Once in a while you come upon a book that throws you completely unguarded off your feet. When you buy a book you usually have an idea what to expect to find between the covers and you prepare yourself for a pleasurable journey into a new world unknown. But when you get a free copy of an e-book as a runner up for the review giveaway contest, you do not know much about it, or whom you are going to deal with and spend your Kindle-time with during the next few days or weeks.
Mara Winkle is the heroine of Eliot Peper's Uncommon Stock: Version 1.0 (The Uncommon Series). She is a strong female character caught in the bizarre love-business triangle between her boyfriend Craig and her best friend James. Craig and James are not too much fond of each other, which makes Mara's life even more colorful and exciting, pushing her every now and then to express her strong character in both decision-and-relationship making. Beside being strong headed and ready to cut off people seemingly without a second thought or regret, Mara is passionate about mountain biking and especially rock climbing. "Climbing was the most intellectually intense sport Mara had experienced. She had heard it described as physical chess. It was a kind of dynamic athletic geometry and there was a good reason bouldering routes were called problems. Every move was an exercise in balance, a special mixture of intuition and calculation." However, she is not so enthusiastic about studying at the University of Colorado, Boulder, especially when her best friend James asks her to partner with him to start a new software company Mozaik Industries.
This is a decision that changes both James' and Mara's lives. In their new partnership, James focuses himself on "what he does best, technical development to make Mozaik as awesome as it can possibly be" while Mara becomes "the buffer between him and all the rest of the random shit that needs doing” (Peper describes them as sales, investment, legal, and marketing). In short, they split their roles in doing what they are both best at: "programming for James, juggling for Mara." How this decision affects Craig we won't mention here, so as not to reveal too much and thus spoil the thrill of reading!
This is the moment when all the fun starts in Uncommon Stock, placing this novel among the ranks of fast-paced tech startup thrillers. For new entrepreneurs and enthusiasts Uncommon Stock may serve as a greatly informative and educational reading full of useful advice, but also as the warning on the cruel facts of starting your own business. "Founding a company is a fuck-ton of work. The sausage factory reality is far from the glitzy Silicon Valley mythology. It's a grinding slog that can be enormously satisfying and rewarding, but it's also painful, frustrating, and soul-crushing. If you're going to make it you'll have to sink blood, sweat, and tears into the process. And if you're going to make that kind of a commitment, you've got to truly believe in what you're doing. You've got to be such a zealot that other people are magnetically attracted to you and what you're working on. You've got to dream."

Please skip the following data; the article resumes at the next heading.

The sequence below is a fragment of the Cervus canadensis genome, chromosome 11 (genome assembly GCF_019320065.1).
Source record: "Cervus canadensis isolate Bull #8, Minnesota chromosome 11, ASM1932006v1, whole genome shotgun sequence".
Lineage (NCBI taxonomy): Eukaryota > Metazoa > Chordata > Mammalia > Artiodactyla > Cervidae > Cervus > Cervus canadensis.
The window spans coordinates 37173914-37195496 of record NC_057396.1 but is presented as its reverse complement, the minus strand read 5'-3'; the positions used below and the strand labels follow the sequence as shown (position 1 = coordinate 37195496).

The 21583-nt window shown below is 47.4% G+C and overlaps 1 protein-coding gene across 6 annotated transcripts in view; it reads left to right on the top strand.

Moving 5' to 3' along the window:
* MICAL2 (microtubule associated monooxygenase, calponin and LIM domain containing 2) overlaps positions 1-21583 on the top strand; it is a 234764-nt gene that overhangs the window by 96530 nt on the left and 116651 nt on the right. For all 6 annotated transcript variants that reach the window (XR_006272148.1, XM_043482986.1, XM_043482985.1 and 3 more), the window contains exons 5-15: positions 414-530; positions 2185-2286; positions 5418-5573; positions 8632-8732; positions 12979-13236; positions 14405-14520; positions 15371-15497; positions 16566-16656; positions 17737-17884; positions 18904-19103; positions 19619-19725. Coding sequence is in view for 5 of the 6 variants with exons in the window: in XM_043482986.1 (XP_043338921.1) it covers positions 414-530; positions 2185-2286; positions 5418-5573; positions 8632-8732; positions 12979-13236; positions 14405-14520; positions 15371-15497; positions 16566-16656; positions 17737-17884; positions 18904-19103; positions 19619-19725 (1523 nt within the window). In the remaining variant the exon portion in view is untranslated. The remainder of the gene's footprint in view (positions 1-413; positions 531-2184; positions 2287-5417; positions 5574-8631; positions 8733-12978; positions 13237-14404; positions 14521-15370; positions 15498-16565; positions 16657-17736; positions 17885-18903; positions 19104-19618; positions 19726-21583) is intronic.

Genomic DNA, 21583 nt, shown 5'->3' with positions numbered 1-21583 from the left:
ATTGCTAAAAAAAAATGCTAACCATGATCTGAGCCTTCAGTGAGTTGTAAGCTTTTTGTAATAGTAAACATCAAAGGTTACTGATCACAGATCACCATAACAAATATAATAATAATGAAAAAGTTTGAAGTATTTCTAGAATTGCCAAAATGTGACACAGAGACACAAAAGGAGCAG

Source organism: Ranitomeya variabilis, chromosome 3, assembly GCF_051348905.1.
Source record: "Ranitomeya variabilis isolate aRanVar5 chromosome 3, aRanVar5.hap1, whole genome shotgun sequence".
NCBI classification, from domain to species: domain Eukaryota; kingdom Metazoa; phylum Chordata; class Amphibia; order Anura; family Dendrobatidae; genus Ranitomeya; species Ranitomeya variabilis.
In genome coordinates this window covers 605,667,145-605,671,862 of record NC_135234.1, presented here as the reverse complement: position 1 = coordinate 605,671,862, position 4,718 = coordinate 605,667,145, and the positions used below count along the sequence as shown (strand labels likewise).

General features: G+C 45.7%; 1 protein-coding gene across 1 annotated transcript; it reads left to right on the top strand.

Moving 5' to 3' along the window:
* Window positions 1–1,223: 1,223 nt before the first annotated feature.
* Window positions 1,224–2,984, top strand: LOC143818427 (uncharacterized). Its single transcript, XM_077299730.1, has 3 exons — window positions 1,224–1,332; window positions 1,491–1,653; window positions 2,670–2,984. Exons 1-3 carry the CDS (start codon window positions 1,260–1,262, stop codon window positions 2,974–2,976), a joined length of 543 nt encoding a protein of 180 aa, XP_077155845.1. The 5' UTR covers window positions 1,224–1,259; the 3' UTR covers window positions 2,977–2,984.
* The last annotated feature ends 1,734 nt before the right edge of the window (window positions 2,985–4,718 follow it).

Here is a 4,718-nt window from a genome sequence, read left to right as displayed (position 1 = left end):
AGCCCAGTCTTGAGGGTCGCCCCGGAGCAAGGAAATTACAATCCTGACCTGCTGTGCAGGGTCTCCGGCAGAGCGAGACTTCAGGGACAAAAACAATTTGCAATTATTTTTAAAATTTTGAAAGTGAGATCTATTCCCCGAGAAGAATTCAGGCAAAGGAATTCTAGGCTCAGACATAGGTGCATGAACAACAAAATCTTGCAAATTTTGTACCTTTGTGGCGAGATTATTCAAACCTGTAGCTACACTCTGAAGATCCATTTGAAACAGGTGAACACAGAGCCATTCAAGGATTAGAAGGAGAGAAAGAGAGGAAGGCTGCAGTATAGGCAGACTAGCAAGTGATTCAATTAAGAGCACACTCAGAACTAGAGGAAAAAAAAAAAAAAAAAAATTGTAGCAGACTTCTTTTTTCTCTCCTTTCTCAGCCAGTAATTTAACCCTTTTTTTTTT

Eliot Peper masterfully leads us through a painful startup process, showing us all the traps and hardships we face along the way. No price is too high, every mistake is paid dearly. Before we realize it, we have already accumulated basic knowledge of the craft, ending up much smarter than we were before starting reading this exciting, adventurous, wise and gripping novel of a slightly unusual title.
In between twists and turns, Eliot Peper amazes us with beautifully intelligent descriptions and ingenious eye for a detail. "They people-watched along the way, relishing the familiar oddities of Boulder's unique human condition. Cyclists were out in force. Mara wondered why it was considered cool to wear jerseys plastered with tacky Fortune 500 branding. A shirtless homeless man was loudly touting the spiritual virtues of vegetarianism and handing out handwritten flyers on the evils of meat from a street corner." "The sky was mostly clear with a thin patina of smog and the sun shone down on an endless grid of concrete, steel, asphalt, and cars. An occasional palm tree or soccer field broke up the urban mélange." "Trees occupied a different dimension than humans. Movement was never an option. They were literally rooted in place and experienced the world through a permanently local lens. Seeds blew off in the wind to sprout new trees in places the parents would never see. And entire generations lived in one area."
Or, "The snakes in her stomach had distilled into a cocktail of righteous anger and frustration."
I don't shun admitting: Eliot Peper bought me with his descriptions, if not only with his page-turning plot. Uncommon Stock is a high-quality intelligent and intriguing writing of a skillful and undoubtedly talented author whose success and a true value cannot be measured only by a number of sold copies, but also by a commitment and professionalism of this indie writer invested into creating the best end-product for his readers, the only ones that matter to him.
I wouldn't be surprised if it also helps a few startup businesses in the process with his motivational and inspirational dialogues, situations and advices, because, as the author himself says in the novel, "there is something ephemeral but infinitely satisfying about starting something yourself."